I cannot imagine what it must be like to be moved from your home, placed in a foster or group home, and left to fend for yourself. Case workers and social workers come and go and some homes are better than others. Many of these children have only themselves and each other to depend on. I am grateful for their ability to preserve in ways many adults would not.
Child abuse takes on many shapes and forms. From emotional and verbal abuse, to sexual and physical abuse, there are more ways than most people realize that kids get hurt every day. What many don’t know is that most kids are hurt by the people they love. Parents, grandparents, uncles and aunts are often the biggest perpetrators in a child’s life. This makes things even more scary and confusing for kids, who are taught to trust the people they love.
When abuse happens, families don’t often want to think something could be wrong in their own family. Secrets happen. People whisper, but do nothing. They want to pretend the child is making up a story or that abuse was “a one-time thing” or even an accident. Sadly, this is rarely true. Instead, abuse is more common than even statisticians can calculate because of how grossly underreported it is. Most often, those who abuse get away with it and continue to commit crimes against children.
The one thing I am most grateful for is the handful of people who are stepping up and doing something about this. It takes courage to learn of abuse and do something. There are unsung heroes who are willing to lose relationships and cause family rifts to defend the innocent. These people, who often have the most to lose, are the people who support children unconditionally and understand that abuse can never be tolerated, in any shape or form, no matter who the perpetrator.
As the author of “Wave to Papa,” a story of the abuse of a toddler, I am thankful for my ability to write to shed more light on abuse and the social services system. It’s my hope that with this story, and the many others to follow – I’ve just contracted more books on similar topics – I can work to keep these serious issues in the public eye.
Thank you to all who stand with me, not unafraid, but stubborn enough to do the right thing no matter what the cost. Your courage inspires me in the same way these children do. It’s nice to know that we are not alone. As long as kids are being hurt, I will continue to tell their stories and yours. Together, I hope that someday, we can put an end to child abuse and create a fairer and just system for the most vulnerable and innocent – our kids.
Sometimes, the most obvious things are the hardest to see.
She stands at the top of the courthouse steps, clutching her toddler son to her ribs. His chubby fists form tight balls. He grabs her rope necklace, the one her husband bought her for their first anniversary four years ago. From it, hangs a modest silver cross. She inhales, and begins her descent, trying not to make eye contact with the reporters coming toward them. They hold cameras, microphones, pens, notebooks, and determined expressions. They remind her of a lynch mob or of hunters at the beginning of deer season. She tells herself they are interested in someone else. She’s used to lying to herself. But there’s no use. She stops, right there, on the Northhampton Superior Courthouse steps. Her words leave her lips before she even has a chance to think about them; assemble them, scan them for consequence.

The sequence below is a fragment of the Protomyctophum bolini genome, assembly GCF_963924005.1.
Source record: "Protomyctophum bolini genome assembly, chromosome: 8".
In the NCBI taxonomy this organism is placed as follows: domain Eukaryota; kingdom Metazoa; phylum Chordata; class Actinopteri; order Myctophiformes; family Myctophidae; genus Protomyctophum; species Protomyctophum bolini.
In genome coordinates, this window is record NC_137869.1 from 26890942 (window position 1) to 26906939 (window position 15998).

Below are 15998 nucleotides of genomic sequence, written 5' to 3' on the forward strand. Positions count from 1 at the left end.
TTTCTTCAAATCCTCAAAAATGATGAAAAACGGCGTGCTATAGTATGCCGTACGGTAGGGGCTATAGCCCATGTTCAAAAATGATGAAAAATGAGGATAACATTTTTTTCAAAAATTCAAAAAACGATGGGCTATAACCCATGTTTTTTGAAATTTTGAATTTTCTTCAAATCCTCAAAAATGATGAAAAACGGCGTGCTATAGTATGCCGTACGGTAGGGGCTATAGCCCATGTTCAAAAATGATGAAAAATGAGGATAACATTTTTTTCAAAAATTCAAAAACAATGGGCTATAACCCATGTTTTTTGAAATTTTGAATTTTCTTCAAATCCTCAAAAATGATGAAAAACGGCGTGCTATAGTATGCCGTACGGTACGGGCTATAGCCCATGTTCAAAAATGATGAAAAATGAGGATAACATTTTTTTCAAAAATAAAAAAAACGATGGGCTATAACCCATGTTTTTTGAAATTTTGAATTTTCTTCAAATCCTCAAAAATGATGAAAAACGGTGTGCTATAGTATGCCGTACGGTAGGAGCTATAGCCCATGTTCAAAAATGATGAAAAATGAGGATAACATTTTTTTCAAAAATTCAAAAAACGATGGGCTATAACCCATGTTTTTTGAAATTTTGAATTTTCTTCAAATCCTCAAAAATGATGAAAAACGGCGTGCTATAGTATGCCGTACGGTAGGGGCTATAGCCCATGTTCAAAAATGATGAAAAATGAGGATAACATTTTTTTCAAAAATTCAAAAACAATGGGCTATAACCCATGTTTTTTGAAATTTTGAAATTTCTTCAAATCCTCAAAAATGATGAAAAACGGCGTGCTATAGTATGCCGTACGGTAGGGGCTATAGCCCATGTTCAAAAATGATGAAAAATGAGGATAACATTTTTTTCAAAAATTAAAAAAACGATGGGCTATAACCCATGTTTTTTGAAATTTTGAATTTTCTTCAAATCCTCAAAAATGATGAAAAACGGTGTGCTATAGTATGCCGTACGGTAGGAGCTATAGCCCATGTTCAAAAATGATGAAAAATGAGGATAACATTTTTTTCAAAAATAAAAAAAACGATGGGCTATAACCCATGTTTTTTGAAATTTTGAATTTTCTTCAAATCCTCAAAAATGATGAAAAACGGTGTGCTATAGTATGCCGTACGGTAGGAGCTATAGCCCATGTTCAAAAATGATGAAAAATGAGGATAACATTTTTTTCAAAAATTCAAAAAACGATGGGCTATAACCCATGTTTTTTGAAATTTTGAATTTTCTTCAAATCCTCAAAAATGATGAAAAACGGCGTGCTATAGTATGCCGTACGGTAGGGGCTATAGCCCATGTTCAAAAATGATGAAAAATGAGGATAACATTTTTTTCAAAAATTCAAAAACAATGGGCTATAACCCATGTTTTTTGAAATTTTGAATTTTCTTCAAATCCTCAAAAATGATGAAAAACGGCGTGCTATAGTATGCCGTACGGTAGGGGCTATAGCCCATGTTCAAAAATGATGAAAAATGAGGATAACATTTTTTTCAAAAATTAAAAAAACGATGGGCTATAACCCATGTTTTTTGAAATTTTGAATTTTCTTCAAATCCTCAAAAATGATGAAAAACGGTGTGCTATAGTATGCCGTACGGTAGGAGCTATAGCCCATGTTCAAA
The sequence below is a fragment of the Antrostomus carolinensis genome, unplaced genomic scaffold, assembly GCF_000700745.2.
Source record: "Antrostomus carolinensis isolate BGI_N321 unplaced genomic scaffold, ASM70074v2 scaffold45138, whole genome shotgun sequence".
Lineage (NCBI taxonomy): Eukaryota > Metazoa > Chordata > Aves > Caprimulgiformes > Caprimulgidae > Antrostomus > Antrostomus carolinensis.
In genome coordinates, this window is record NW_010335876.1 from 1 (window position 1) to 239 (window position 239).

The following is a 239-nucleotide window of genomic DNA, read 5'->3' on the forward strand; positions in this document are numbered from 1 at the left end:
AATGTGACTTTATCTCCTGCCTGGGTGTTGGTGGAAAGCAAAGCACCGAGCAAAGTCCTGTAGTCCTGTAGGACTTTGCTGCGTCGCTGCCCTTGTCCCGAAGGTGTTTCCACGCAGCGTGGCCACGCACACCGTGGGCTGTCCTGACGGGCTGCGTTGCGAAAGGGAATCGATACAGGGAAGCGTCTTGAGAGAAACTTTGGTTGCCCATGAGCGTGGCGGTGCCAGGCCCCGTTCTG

“He’s okay. We’re okay,” she says, anticipating their questions but not their assumptions or prior knowledge of the history here. “It’s just a little scrape. He just misses his Papa!”
A mustached man with a giant camera comes closer, taking the steps two at a time. Behind him is a skinny woman with big glasses. She carries a long stick with fuzz on the end that Dawn can only assume is a microphone. It reminds Dawn of the oversized dusters her grandmother used to have her clean the trailer with as a child. She holds baby Noah closer, pulling the necklace from his grip. He doesn’t fight her and instead begins to drool. She looks to her left. She looks to her right. The only way out is down the steps. She’s frozen.
Dawn Winchester stands on the courthouse steps holding her toddler son, Noah. The boy is shy and bruised. It’s the second time they’ve stood together like this after Noah’s father has “had an accident” while watching him. But this time, the media wants answers and a lynch mob is coming straight for Dawn – a self-described ‘good Christian’ woman now at risk of losing a second child. Dawn must decide whether to believe her husband and stand by him; despite the serious allegations against him. Scared and alone, she must ask herself: At what point is an accident only an accident and when is it time to step up and protect your child? When is enough finally enough?
“Wave to Papa” is available at: http://amzn.com/1680582771
Lee is freelance writer and therapist from Southern, NH. Lee’s work has appeared in journals and magazines since 1995. She’s received numerous awards from the New England Press Association for her work as a journalist. “Wave to Papa” is her second novel. Lee is also author of “Crazy Like Me” with Savant Books and Publications, LLC. She has a master’s degree in marriage and family therapy and works with children and families in crisis.
More of her work can be seen at www.authorerinlee.com.
LIMITLESS PUBLISHING: http://www.limitlesspublishing.net/authors/erin-lee/